Probably a well-written and well researched book on this subject, but one which has left me with less patience and understanding of the four artistic creators and their era. I will complete the book, as it has introduced and put into context a number of other artistes within the era, but am finding the book difficult to follow and lacking in contemporary interest.
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2 of 3 people found the following review helpful
5.0 out of 5 stars Brilliant summary of an exciting time in the arts, 30 Jun. 1998
By A Customer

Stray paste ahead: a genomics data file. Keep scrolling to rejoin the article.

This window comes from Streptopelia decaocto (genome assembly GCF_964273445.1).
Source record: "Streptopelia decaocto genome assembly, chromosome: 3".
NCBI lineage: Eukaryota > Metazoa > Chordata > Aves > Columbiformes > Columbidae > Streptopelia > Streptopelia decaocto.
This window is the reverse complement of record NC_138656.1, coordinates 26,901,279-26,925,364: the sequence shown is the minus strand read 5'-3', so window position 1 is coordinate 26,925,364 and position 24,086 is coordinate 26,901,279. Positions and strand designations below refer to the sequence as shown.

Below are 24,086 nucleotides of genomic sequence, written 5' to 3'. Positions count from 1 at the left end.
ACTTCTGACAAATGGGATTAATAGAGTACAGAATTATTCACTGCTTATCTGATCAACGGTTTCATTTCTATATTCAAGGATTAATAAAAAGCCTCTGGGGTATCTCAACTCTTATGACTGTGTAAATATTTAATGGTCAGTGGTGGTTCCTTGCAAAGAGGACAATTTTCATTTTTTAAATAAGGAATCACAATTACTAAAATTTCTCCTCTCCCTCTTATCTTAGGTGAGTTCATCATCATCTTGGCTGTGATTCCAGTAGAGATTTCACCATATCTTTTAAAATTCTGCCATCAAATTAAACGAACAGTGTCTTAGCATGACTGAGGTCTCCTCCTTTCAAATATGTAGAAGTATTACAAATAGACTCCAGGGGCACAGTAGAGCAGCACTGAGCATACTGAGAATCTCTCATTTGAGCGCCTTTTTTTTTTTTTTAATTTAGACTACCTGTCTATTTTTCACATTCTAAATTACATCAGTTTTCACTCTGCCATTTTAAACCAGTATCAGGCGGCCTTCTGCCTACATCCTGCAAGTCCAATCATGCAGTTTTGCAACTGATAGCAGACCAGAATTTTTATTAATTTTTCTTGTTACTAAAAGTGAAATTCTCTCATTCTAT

This review is from: The Banquet Years: The Origins of the Avant Garde in France, 1885 to World War 1 (Paperback)
Using the four artists as focal points, Shattuck delivers a stimulating book about the emergence of the avant-garde in pre WWI Paris. This is a very readable book, and the cast of characters includes many subsequent giants of the twentieth century. The section on Jarry, in particular, is brilliant, especially in the chronicle of his last strange years.
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4 of 7 people found the following review helpful
3.0 out of 5 stars entertaining subjects, dull read, 18 Jan. 2002
This review is from: The Banquet Years: The Origins of the Avant Garde in France, 1885 to World War 1 (Paperback)